Wednesday, June 22, 2011

Kings Stairs Gardens and the Thames Tunnel

Last night I attended another meeting of the Save Kings Stairs Garden Campaign. It remains a vigorous campaign, and no wonder when you hear that Thames Water have lodged a formal objection to the Council's proposal to give KSG SINC ('Site of Important Nature Conservancy') status! Why would Thames Water take such a step when it has no real impact on their plans for the Thames Tunnel super sewer? The community is rightly angry about Thames Water's approach.

I was able to tell the meeting that I was going to support a proposal by the Leader of Hammersmith & Fulham Council to establish a Commission to look at the fundamental concept of the tunnel and whether there are other more acceptable alternatives to the scheme which is currently being proposed.

Thames Water have recently acquired Chambers Wharf, just a few hundred yards from KSG, but this site also presents problems and the potential for great inconvenience to the residents and schools which surround it during the 7 years of constant drilling and associated works.

This is the text of my letter to Stephen Greenhalgh in Hammersmith & Fulham:

"Thank you for your email and enclosed letter received yesterday (21st June 2011).

Southwark has been extremely concerned by the approach adopted by Thames Water with regard to the Thames Tunnel and how it may affect us.

Two sites in Southwark have been identified by Thames Water for possible main shafts. One is a park, Kings Stairs Gardens, which is a valued riverside green space, whilst the other is a brownfield site on the river at Chambers Wharf surrounded by housing and three schools. Neither is suitable for 7 years of constant drilling and associated works and the Council supports the community campaigns opposing the use of these sites.

Southwark is absolutely committed to the aim of cleaning the Thames and preventing sewage leaks. However, we also do believe that it is time to ask the fundamental questions of whether this scheme, at this cost and at this time is necessary, value for money, and will achieve its' stated objectives.

7 years of misery for those who use Kings Stairs Gardens or who live adjacent to Chambers Wharf is not a prospect which we are prepared to contemplate without a thorough independent investigation and challenge of the scheme as currently presented.

In the circumstances Southwark will be pleased to support your proposed Commission under the chairmanship of Lord Selborne.

I look forward to the work of the Commission being taken forward and it proposing a scheme which will make the Thames cleaner and safer, but which minimises the disruption and cost to our communities

Tuesday, June 21, 2011

Potters Field Park Trust

About 5 years ago Council Assembly voted to transfer Potters Field Park to a Trust which would manage the park for 30 years. I was fundamentally unhappy about the proposal - Potters Field is a valued local green space next to Tower Bridge and is one of the jewels in the Council's crown of land ownership. It had also been hard fought for by people such as Lil Patrick who insisted that the LDDC give some green space to local residents in the 1980's.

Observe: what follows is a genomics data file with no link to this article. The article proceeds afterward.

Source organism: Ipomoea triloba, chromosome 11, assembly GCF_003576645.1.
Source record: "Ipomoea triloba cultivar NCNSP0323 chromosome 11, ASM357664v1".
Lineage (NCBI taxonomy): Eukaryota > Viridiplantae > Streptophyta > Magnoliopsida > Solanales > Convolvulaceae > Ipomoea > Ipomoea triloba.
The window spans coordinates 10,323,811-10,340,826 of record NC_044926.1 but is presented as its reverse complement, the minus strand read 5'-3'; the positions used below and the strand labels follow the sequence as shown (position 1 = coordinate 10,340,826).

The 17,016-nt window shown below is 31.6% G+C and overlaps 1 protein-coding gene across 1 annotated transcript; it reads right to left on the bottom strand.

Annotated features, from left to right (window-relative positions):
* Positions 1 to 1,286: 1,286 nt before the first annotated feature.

I still remain unhappy about the Trust. When it was established we were promised that there would be "no more David Blaines" - a reference to the 40 days and 40 nights which David Blaine spent in a glass box suspended over the park and apparently an event which was not suitable for this "local" park. However, since the Trust has been in charge there has been a surge in its' commercial use - barely a week or a day seems to go past without some launch or event taking place in the Park. So much for protecting this green space for local residents!

But I am also unhappy that, save in a couple of cases, the Trustees, how they are appointed and to whom they are accountable remains fairly unclear. The Council appoints an officer and a councillor onto the Trust. At least they have democratic accountability to the people of Southwark. But others have a far less clear line or audit trail of appointment and accountability.

Why is this important? Well in a time of 'Big Society' and legislation apparently empowering communities to take ownership of public assets it is important to recognise that if assets are handed over "to the community" what provisions are there that that community group will be open in its dealings and accountable to the community it claims to represent? We should be very reluctant to give up the democratic accountability and legitimacy that a Council provides in respect of the ownership and management of any public asset in favour of its control by the unelected and the self-appointed.

Mobile Surgery - Bellenden & Oglander

Veronica and I undertook our latest mobile surgery at the weekend -around Marsden, Muschamp, Oglander and Bellenden Roads. It was great to catch up with so many residents and discuss the issues that concerned them. From bulge classes at local primary schools to overgrown hedges, and from anti-social neighbours to problems with damp, residents were keen to share their problems and seek our help.